Tag Archives: Beirut

Beirut: No No No

15 Dec

“Despite their name, Beirut had never performed in Lebanon until they appeared at the Byblos International Festival in August 2014.”

No No NoTo the unaccustomed reader, US band Beirut can be stunningly encapsulated in this quote from its Wikipedia page. Essentially the Indie Kings of Cultural Appropriation, the band has devoted nearly a decade of its collective instrumental and compositional talent to the pursuit of othering and objectifying marginalised cultures in the name of Western wanderlust.

Beirut’s “unique” sound is derived from “world” (mostly Eastern European) influences, which it repurposes in the construction of nostalgic ballads about love, longing, and the bored void left by white Western privilege and entitlement that only archaic and dehumanising caricatures of other people’s lives and cultures can fill.

To Beirut, names of places they have (often) never visited are merely catchy titles for songs (viz Track 1, “Gibraltar”), and nothing adds edge to an album title like a romanticised reference to distant conflict and suffering (viz 2006 debut album, Gulag Orkestar).

“One of the reasons I named the band after that city was the fact that it’s seen a lot of conflict. It’s not a political position. I worried about that from the beginning. But it was such a catchy name,” said frontman Zach Condon in a 2006 interview with New York magazine. “I mean, if things go down that are truly horrible, I’ll change it. But not now. It’s still a good analogy for my music. I haven’t been to Beirut, but I imagine it as this chic urban city surrounded by the ancient Muslim world. The place where things collide.”

All signs indicate that nearly ten years later, the band continues to be as ill-informed about the city whose “chic”-sounding name they appropriated as most of its fan base, who probably think it’s just a droll word the group made up, like Coldplay did with Mylo Xyloto.

Moving on to the guise of a music review I used to lure you onto this web page, No No No seems to be the band’s first vague attempt at presenting a distinctive sound rather than an insensitive Halloween costume. Upbeat “Perth” offers a fun synth riff (no cartoonish othering for Australia, obvs), and “So Allowed” also offers a pleasing peek into what Condon and Co sound like underneath their layers of appropriation (their band name being one).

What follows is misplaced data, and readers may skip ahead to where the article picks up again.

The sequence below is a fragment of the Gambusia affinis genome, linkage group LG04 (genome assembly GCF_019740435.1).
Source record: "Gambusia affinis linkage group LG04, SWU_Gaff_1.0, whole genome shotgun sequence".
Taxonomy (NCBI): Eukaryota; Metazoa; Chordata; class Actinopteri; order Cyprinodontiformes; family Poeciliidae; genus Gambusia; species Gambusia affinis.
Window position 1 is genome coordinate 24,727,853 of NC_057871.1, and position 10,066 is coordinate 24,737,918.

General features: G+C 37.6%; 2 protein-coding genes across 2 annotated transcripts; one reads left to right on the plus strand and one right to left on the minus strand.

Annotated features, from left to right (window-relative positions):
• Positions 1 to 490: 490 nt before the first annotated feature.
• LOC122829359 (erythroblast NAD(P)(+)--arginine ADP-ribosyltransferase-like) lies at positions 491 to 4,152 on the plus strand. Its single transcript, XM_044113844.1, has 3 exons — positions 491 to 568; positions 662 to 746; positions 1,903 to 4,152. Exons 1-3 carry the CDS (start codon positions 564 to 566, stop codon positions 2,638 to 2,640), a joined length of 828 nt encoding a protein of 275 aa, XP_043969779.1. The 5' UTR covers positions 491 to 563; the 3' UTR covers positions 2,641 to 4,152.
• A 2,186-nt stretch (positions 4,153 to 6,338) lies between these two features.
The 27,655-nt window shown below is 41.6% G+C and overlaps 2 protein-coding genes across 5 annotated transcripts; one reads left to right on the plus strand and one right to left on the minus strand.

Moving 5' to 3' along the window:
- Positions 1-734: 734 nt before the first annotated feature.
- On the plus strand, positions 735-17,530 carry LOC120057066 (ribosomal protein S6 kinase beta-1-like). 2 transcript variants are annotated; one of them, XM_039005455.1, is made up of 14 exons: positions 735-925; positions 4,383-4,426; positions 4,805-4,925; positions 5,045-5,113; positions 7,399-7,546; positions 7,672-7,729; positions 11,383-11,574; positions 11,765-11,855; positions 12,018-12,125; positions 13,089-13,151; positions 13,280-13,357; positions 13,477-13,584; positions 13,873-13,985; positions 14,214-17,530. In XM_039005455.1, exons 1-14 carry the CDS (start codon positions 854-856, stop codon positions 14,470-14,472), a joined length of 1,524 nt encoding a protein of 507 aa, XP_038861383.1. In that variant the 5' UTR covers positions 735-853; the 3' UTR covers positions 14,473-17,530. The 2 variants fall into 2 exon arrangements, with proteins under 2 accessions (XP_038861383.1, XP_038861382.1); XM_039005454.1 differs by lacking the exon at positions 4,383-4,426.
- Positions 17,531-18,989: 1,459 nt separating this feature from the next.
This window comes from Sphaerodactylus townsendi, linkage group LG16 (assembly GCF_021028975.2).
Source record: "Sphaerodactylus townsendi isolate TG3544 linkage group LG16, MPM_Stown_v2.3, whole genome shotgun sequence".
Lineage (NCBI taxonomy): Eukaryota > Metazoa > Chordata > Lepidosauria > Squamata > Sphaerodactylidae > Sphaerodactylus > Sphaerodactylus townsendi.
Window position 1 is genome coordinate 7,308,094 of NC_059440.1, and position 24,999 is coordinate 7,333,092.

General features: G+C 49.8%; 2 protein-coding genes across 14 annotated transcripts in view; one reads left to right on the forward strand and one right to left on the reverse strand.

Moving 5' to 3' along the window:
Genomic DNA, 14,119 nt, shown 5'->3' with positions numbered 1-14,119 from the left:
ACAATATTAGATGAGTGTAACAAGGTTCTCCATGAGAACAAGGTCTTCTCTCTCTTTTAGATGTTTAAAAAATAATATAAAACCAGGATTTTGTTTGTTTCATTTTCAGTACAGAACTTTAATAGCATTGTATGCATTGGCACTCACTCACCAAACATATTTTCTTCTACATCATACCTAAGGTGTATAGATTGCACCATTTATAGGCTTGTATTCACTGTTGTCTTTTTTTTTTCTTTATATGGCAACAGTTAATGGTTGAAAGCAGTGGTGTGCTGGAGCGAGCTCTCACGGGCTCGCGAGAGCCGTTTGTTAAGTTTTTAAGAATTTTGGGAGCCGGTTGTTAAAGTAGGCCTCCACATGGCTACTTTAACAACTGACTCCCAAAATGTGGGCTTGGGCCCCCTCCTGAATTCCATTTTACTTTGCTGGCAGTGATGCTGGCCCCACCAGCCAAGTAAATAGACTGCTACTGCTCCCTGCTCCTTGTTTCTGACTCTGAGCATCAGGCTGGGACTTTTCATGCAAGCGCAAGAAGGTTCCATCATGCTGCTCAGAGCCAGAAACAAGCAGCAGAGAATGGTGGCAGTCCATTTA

My favorite track is “As Needed”, but this is mainly because this charming combination of acoustic guitar, strings and piano disguises itself as a lost Beatles track (although come to think of it, the Beatles did their fair share of cultural appropriation).

TL;DR, I try to become a little more woke every day, and it’s been 1 466 days since I reviewed Beirut’s last release. Is their discography still the soundtrack to my heartache? Sadly, yes – but this is now something I am critically interrogating, rather than boasting about on overpriced dance floors.

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The Rip Tide.

10 Dec

The Rip Tide is a resplendent continuation of the Beirut‘s Balkan-inspired indie-folk music; trumpet-heavy, garnished with electronica and featuring the smooth vocals of Zach Condon, whose voice sounds as though it’s been pilfered from the 1920s Swing scene.

Aside from being a North American band named after a city in the Mediterranean, Beirut uses names of places in their song titles to emphasize a recurring theme of travel in their music. Their major-key leading melodies underlined with minor intervals create a sense of tragic optimism, and in light of the aforementioned travel theme, a sense of voyaging in an effort to flee one thing and pursue of another: possibly tenuous.

 

In the context of the more obvious Mexican and Eastern European influences of earlier albums and EPs, The Rip Tide evidences the development of “a style that belongs uniquely and distinctly to Beirut, one that has actually been there all along”*. The album’s sound is furthermore more intimate than Beirut’s previous work for its increased rawness and (in places) decreased layering of sound, for example in “Goshen”, whose up-close-sounding, pedaled piano chords made the synaesthete in me feel bizarrely physically hollow. Singer Zach Condon’s vocals in this track are uncommonly clearly-audible, bringing to the fore the practiced correctness of his presentation of vocal melody. The song builds up towards the end with extra vocal harmonies and a marching-band-type drumbeat.

Lyrically, “Vagabond” showcases an unresolved and more close-to-home interpretation of the Hansel and Gretel fairytale, and “A Candle’s Fire”, in likening romance to inferno, warns that although “a campire…scares me just the same”, “a candle’s fire / is only just a flame”. 

Featuring nine tracks of subtly-varied instrumental constitution, The Rip Tide is poignant, flows smoothly and is definitely worth listening to all in one sitting.